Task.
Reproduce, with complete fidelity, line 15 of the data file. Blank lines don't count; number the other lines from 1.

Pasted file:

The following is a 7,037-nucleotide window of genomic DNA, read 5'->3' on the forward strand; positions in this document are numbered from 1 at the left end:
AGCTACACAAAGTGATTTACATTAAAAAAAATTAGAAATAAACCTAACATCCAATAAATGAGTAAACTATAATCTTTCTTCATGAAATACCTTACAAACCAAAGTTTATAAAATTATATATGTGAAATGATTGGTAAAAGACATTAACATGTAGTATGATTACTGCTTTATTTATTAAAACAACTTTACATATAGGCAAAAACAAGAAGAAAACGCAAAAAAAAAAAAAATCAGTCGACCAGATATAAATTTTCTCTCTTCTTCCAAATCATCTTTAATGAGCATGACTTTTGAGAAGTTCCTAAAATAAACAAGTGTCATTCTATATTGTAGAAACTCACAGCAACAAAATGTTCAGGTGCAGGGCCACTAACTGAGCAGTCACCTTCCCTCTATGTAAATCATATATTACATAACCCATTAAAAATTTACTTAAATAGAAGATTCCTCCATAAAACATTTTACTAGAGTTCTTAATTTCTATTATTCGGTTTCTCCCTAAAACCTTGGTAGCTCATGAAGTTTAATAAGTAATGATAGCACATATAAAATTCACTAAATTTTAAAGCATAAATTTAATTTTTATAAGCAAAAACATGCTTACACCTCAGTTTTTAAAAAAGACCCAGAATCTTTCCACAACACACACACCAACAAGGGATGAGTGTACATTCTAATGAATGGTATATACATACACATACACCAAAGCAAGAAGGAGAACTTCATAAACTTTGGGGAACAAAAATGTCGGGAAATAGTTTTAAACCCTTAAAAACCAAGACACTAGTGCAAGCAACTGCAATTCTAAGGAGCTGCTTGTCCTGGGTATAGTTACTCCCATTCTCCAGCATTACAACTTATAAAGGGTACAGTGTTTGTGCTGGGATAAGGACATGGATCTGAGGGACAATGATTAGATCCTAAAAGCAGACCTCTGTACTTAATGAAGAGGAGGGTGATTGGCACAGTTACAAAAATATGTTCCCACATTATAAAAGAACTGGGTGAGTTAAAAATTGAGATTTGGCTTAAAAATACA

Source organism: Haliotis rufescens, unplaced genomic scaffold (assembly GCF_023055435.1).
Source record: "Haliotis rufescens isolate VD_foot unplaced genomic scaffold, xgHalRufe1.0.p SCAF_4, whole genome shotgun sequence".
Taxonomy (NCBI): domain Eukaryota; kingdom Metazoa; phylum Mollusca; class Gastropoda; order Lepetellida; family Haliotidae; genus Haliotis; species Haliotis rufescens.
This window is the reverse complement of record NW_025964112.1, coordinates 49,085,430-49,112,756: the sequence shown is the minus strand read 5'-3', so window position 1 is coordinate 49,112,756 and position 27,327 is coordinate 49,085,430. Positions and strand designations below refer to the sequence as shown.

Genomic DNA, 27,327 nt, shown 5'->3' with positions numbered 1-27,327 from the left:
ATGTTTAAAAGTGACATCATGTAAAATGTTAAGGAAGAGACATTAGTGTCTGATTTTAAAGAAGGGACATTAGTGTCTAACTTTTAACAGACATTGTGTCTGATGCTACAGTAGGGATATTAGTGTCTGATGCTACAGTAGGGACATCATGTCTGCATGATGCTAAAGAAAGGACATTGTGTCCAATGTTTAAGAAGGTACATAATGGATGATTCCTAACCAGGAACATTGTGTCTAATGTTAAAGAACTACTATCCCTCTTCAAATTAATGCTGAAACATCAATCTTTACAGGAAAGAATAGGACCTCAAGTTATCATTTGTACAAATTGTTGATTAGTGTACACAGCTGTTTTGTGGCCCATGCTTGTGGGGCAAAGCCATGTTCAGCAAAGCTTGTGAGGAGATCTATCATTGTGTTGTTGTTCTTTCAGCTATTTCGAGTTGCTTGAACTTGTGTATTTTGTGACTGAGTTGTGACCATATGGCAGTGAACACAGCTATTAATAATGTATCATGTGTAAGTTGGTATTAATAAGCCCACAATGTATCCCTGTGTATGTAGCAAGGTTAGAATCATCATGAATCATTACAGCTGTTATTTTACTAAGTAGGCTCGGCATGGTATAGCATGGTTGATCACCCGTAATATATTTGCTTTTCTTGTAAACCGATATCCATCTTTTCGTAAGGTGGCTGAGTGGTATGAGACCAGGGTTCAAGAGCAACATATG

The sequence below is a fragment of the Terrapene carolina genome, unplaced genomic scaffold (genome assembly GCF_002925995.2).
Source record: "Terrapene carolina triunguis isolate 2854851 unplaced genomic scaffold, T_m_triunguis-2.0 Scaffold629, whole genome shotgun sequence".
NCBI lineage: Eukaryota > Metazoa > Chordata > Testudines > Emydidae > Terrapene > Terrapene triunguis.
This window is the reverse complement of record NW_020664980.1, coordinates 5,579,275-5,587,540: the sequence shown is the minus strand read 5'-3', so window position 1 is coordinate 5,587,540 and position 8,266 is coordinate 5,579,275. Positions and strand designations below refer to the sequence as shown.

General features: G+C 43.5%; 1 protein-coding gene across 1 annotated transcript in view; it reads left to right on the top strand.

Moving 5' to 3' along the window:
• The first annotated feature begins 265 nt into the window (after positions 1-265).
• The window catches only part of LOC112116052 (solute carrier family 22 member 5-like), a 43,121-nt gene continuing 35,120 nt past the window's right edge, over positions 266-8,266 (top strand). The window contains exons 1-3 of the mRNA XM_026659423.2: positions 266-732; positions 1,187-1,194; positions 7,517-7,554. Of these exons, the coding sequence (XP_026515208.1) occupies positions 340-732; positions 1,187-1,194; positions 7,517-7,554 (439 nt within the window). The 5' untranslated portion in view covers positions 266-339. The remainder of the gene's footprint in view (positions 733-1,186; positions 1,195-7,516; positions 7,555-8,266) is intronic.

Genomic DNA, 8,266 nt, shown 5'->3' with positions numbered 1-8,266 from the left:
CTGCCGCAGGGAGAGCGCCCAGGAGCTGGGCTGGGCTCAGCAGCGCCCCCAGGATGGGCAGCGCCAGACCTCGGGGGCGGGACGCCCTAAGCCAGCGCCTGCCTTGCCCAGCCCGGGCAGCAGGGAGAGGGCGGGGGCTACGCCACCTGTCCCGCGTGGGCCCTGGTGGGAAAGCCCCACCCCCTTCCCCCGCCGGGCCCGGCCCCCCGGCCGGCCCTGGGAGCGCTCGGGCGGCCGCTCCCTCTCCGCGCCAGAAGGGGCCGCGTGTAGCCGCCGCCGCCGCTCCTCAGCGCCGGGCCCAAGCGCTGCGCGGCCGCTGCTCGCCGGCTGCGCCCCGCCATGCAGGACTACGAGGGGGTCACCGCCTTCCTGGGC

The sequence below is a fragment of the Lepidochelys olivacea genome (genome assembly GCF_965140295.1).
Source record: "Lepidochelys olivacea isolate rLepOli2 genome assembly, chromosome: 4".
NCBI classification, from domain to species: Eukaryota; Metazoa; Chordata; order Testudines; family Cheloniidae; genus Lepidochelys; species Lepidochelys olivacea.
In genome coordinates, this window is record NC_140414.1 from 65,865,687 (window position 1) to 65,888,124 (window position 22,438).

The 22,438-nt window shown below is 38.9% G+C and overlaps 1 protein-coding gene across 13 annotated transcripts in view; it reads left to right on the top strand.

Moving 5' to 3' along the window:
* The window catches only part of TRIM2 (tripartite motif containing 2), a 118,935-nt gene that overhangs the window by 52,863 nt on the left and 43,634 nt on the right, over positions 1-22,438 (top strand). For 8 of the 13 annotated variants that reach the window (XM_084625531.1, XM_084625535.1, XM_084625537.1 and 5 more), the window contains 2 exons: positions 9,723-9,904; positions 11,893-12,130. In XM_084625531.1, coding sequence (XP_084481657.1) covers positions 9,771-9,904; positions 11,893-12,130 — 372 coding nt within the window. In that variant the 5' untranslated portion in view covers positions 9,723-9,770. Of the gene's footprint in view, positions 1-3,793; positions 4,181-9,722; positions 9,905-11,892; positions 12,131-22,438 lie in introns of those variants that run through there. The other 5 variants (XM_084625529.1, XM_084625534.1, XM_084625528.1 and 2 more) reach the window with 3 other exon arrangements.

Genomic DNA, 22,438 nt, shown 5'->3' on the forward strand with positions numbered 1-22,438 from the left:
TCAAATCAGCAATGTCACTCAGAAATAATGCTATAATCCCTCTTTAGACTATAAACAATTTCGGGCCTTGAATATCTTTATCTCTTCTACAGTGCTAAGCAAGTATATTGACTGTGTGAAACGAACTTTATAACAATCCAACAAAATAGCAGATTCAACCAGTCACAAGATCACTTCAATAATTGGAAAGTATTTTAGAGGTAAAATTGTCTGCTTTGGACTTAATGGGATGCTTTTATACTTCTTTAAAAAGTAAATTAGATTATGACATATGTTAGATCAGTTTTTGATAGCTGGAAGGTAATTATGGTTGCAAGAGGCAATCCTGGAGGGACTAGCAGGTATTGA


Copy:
• The first annotated feature begins 265 nt into the window (after positions 1-265).